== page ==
- Features Japan Glances
- “Shodō” (Japanese Calligraphy)
- [2015.10.17] Read in: FRANÇAIS | ESPAÑOL | العربية | Русский |
Practitioners of the traditional art of shodō use brush and ink to shape Japanese kanji and kana. Recently, the contemporary twist of performance in front of an audience has gained the calligraphic art new fans.
An Art with Chinese Roots
Shodō is a traditional Japanese form of calligraphy using brush and ink that, like the kanji it artistically recreates, has its roots in China. It shares similarities with Chinese calligraphy, but is characterized by the combination of characters with Japanese kana, which were developed in the ninth century. Shodō works are highly valued as art, but the practice also has its philosophical side, influenced by Zen Buddhism.
In Japan, there are both artistic and educational shodō groups. The largest artistic organization is Nitten, which holds the Japan Fine Arts Exhibition every year, displaying works by the public. There are many smaller regional and prefectural groups. At the same time, educational groups popularize Japanese calligraphy by offering certification exams.
Performance Calligraphy Draws Young Interest
Traditional Japanese education was based on reading, writing, and use of the abacus. In the Edo period (1603–1868), many Japanese children learned calligraphy at temple schools known as terakoya. During compulsory education today, too, children study shodō at elementary and junior high school, meaning that all Japanese people encounter the art at some point in their lives.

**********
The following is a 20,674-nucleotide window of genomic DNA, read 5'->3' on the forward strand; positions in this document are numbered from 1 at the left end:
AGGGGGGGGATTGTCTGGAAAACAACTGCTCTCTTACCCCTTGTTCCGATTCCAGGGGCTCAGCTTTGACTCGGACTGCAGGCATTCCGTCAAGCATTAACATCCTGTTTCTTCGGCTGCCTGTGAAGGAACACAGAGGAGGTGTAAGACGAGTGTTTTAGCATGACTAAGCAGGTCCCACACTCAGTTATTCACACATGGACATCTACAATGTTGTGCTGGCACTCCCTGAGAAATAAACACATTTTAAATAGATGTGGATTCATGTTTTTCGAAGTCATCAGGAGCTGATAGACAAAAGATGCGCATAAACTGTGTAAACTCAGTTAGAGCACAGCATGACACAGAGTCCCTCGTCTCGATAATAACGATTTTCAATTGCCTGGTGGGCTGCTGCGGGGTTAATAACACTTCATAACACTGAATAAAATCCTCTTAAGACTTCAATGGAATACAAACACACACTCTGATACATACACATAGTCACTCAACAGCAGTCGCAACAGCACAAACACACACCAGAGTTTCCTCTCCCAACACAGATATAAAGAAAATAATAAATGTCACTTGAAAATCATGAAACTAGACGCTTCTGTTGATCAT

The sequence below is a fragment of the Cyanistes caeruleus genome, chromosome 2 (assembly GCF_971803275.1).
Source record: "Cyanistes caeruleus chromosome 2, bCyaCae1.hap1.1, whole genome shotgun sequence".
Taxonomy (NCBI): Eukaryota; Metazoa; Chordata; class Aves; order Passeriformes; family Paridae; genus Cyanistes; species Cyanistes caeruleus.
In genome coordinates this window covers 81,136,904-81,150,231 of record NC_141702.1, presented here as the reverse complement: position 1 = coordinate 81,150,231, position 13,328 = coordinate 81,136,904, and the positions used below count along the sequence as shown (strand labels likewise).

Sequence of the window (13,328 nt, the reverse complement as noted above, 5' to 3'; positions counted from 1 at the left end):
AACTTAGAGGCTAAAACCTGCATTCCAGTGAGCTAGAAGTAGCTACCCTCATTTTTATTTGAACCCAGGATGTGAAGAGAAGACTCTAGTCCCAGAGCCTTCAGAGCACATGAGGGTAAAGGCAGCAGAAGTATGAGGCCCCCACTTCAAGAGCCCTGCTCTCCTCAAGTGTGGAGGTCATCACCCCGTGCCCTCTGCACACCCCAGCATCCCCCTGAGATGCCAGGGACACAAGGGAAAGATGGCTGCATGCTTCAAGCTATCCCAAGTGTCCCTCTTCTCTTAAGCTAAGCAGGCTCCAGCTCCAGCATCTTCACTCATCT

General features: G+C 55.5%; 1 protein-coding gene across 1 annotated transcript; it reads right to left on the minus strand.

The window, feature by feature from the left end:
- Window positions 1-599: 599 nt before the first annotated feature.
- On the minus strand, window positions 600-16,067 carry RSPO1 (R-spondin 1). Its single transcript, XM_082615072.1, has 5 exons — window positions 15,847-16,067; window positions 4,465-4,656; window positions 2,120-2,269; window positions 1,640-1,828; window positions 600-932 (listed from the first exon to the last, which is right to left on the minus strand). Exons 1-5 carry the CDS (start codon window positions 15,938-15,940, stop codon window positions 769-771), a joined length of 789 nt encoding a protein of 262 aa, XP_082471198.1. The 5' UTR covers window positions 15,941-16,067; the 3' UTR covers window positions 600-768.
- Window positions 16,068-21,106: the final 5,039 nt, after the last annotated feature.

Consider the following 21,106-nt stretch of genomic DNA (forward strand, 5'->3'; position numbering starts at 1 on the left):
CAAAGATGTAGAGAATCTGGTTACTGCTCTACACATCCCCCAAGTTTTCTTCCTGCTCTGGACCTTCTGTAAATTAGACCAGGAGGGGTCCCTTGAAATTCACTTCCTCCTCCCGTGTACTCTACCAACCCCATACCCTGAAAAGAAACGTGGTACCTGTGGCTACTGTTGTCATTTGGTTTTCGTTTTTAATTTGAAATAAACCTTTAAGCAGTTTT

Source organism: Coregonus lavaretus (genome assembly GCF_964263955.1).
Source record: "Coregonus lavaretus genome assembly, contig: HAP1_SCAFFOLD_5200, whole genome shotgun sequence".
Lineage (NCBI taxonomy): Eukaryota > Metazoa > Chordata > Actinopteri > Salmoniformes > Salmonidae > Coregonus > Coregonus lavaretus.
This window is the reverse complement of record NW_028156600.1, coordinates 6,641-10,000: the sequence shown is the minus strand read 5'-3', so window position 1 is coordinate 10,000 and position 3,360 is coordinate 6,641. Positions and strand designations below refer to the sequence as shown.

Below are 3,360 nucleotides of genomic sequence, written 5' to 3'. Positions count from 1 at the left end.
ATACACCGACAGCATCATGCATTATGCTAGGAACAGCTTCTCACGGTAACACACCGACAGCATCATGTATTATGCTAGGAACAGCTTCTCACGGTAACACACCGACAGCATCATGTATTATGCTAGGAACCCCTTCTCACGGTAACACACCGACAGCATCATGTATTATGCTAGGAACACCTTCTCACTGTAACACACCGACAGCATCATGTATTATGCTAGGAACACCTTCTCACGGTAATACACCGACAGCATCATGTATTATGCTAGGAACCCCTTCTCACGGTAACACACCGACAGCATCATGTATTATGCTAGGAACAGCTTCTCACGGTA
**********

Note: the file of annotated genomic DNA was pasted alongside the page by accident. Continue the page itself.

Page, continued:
While many lay down the brush after leaving school, television programs and magazine articles are featuring an increasing number of young calligraphers. This new wave includes Kanazawa Shōko, a shodōka with Down syndrome whose talent has drawn major interest. Among her various achievements, her rendition of the characters 風神雷神—fūjin raijin, meaning the wind and thunder gods—in front of an audience at the temple of Kenchōji in Kamakura was highly praised. She later dedicated this work to the Kyoto temple Kenninji, which has a famous folding screen depicting the two gods that has been designated as a national treasure.
Shodō as performance is a popular method among young calligraphers, rather than exhibiting works after they are complete. Some practitioners have also gained fans for their pop idol looks. And thanks to popular manga, drama series, and hit movies focusing on shodō, Japanese calligraphy has been enjoying a quiet revival these past few years among both young and old.
Many high school shodō club members dream of taking part in the National High School Performance Calligraphy Tournament, which attracts thousands of spectators. It is held each summer in Shikokuchūō, Ehime Prefecture, as part of the city’s paper festival.
Teams of around 10 students take turns to write on huge 4-by-6-meter sheets of paper. At the same time, they dance and clap to the rhythm of background music. This contemporary variation on a traditional art creates a spectacle full of vitality as the clubs battle to become high school shodō champions.
(Banner photo: A child practicing shodō. © Jiji.)
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